By providing gamers with a dedicated ‘fast lane’ on their networks, telcos will be able to monetise a key 5G use case
We have written previously about how the key 5G revenue opportunities for telcos will come from the enterprise and vertical industries. But how will this be achieved?
A key enabler on the network side will be the ability to offer effective 5G ‘network slicing’. By slicing the network into separate components that can be designed for specific industries or use cases, operators will be able to offer tailored solutions to a wide range of new customers, unlocking new revenue streams along the way.
In a recent report, Ericsson describes network slicing as combining the benefits of both public and private standalone networks. That means taking advantage of the coverage and convenience of a regular public mobile network, but with the ability for it to be “rapidly deployed, configured, modified and taken down” in the manner of a private network (and at significantly lower cost).
The various ‘slices’ will exist on a single physical network infrastructure, but – as Deutsche Telekom explains – “different service characteristics and quality parameters can then be provided to each ‘slice’ adapted to customer needs with full isolation between slices, enabling operators to develop new differentiated services and business models.”
The list of network slicing uses cases cuts across many industries, automotive, healthcare and manufacturing being chief among them. However, one of the most immediate sectors to benefit could be gaming.
This summer, Deutsche Telekom, Ericsson and Samsung jointly announced that they had achieved a “world first” by demonstrating 5G network slicing using a commercial 5G device (the Samsung Galaxy S21) to enable a high-bandwidth cloud gaming experience via a VR headset.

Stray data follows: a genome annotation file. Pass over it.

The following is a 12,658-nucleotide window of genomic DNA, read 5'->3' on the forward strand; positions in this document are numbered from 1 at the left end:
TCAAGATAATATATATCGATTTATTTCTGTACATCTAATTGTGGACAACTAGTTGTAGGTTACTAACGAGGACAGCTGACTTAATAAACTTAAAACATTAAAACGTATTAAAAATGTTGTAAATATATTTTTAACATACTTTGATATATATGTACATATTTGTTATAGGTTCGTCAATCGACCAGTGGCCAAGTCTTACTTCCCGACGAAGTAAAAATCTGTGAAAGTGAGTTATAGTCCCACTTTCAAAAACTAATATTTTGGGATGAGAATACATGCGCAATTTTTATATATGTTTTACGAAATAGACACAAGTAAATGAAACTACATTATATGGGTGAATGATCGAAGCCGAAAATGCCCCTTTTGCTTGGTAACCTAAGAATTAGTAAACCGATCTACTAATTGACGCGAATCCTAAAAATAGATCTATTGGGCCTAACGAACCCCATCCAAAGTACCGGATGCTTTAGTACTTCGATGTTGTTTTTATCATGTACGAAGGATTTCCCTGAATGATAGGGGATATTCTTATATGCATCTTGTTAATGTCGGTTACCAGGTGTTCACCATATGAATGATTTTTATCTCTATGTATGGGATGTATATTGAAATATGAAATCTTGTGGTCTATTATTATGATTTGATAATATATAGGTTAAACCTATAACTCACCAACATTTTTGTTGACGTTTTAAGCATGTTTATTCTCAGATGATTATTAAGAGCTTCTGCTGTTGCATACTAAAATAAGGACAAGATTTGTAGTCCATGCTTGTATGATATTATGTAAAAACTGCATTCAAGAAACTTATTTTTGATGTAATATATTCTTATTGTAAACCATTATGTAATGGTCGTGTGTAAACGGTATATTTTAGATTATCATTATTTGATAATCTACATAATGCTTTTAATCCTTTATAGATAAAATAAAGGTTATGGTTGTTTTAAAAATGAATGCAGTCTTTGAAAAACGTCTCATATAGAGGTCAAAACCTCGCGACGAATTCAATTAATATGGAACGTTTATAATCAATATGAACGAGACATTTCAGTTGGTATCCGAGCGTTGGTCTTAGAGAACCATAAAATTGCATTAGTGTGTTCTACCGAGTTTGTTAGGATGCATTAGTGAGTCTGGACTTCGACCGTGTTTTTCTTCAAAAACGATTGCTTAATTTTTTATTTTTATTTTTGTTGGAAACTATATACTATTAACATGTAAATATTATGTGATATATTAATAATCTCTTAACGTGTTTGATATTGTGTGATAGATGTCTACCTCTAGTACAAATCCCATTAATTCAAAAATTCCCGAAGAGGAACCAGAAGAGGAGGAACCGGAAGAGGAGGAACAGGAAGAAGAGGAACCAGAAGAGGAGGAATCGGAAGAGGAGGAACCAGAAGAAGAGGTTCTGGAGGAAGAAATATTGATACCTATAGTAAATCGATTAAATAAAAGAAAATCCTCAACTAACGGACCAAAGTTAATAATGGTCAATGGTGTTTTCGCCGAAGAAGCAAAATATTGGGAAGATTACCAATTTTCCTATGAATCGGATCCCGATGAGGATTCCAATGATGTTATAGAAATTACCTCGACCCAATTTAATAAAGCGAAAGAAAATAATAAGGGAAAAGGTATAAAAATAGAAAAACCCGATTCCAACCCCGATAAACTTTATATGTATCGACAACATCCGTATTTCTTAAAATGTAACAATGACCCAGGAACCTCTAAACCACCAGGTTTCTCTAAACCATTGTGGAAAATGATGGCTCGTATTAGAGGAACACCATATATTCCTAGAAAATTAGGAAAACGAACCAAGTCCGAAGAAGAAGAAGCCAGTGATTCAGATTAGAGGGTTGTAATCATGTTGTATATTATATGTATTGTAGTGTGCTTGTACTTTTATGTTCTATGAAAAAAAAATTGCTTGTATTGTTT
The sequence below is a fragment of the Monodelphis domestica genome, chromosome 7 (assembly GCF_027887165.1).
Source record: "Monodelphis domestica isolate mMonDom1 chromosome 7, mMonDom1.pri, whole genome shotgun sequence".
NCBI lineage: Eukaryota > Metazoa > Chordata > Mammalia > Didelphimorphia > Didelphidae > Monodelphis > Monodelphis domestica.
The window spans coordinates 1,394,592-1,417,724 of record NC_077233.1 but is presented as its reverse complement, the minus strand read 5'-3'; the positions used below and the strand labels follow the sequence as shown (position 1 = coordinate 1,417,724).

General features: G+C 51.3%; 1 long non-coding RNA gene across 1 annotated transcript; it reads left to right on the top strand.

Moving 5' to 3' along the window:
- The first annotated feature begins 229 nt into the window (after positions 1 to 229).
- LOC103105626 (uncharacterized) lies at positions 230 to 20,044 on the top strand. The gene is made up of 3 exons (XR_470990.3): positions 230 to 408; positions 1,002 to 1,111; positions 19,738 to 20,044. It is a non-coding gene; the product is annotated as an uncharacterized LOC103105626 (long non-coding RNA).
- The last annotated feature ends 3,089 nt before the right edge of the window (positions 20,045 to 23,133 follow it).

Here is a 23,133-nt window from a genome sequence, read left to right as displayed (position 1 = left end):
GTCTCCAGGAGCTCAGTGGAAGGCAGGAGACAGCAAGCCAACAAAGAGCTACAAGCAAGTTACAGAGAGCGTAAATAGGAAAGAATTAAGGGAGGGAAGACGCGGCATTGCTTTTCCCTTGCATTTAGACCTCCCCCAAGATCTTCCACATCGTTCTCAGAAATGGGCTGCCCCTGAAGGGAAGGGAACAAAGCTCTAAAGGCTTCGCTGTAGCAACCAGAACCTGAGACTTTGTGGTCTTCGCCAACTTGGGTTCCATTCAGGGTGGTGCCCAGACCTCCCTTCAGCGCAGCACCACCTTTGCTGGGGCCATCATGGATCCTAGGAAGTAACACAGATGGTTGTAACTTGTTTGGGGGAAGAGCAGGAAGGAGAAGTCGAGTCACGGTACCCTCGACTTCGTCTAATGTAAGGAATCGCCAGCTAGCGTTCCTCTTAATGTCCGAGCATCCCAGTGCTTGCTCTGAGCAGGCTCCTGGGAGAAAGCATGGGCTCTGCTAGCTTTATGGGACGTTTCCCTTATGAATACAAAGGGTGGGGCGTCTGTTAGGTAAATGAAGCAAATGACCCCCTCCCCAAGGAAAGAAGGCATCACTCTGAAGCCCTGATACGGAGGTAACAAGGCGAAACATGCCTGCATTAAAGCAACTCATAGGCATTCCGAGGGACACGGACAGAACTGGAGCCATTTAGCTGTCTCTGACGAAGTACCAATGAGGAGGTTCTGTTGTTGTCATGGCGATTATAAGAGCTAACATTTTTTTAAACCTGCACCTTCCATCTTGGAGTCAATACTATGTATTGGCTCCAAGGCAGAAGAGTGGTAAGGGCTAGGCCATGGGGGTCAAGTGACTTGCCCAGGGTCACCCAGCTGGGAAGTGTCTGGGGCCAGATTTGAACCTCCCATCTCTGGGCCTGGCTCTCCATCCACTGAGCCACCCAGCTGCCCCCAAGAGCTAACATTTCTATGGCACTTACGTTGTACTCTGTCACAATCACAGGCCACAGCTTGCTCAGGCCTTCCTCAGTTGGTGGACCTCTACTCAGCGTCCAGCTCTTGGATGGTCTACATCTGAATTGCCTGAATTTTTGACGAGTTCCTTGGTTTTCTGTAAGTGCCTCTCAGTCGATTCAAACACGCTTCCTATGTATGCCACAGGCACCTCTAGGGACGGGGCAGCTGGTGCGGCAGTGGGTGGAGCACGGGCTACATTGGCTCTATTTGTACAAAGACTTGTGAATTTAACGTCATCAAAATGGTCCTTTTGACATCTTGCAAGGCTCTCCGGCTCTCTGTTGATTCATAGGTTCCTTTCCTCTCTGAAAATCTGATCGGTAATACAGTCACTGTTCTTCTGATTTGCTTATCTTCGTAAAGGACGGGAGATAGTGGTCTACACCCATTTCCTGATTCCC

The lab-based demonstration claimed an important milestone: the successful implementation of a 5G slicing policy feature that allows a device to steer applications and services with specific requirements to a defined slice
In the demo, two independent network slices were created: a default mobile broadband slice and the cloud VR gaming-optimised gaming slice – with higher throughput and stable low latency focused on the gaming slice. And at the same time, it provided resource isolation between the two slices and Quality of Service (QoS) differentiation. The trial was able to demonstrate a superior experience on the gaming slice even under congested network conditions.
What is the outlook for this type of networking slicing application?
Ericsson expects gaming to be a $7 billion market opportunity for telcos by the end of the decade, with mobile gaming alone worth $1 billion as a near-term opportunity.
The vendor noted in a recent report that “the advancement of 5G opens up a much larger addressable market for new gaming services, including new cloud-based gaming services. With the advent of the cloud and new hardware, AR, VR and XR devices and high-resource cloud data centres will drive new gaming opportunities.”
Gaming has grown to become more prominent than the movie and music industries combined; the market is on track to surpass $200 billion in revenue by 2023.
But problems arise with the high bandwidth nature of modern online gaming – especially when delivered via the cloud over public mobile networks.
Lag or latency is the annoying delay between a player’s move and the game’s reaction. It is often reported as the number-one problem faced in multiplayer online games. As a result, publishers of popular games such as Fortnite, League of Legends, and Call of Duty are increasingly looking for solutions that can provide an ‘upgraded internet’ that delivers an optimised ’fast lane’ for gamers and reduces that annoying lag.
As a result, many technologies are emerging to address areas around gaming network performance and the optimisation of gaming network traffic. And this is where network slicing can help: a gaming ‘slice’ is able to assure guaranteed throughput levels and can be configured to meet network capacity needs.
Telcos now have to define how their gaming business models will work. They could, for example, bundle gaming into a standard mobile subscription or offer a gaming-as-a-service option.
Crucially, gaming could be one of the few areas where subscribers are prepared to pay a premium for 5G. According to Ericsson, 95 per cent of mobile users would be willing to pay more for a 5G-powered cloud gaming service that delivered an enhanced Quality of Experience.
So expect telcos to be serving up gaming ‘slices’ sometime soon.
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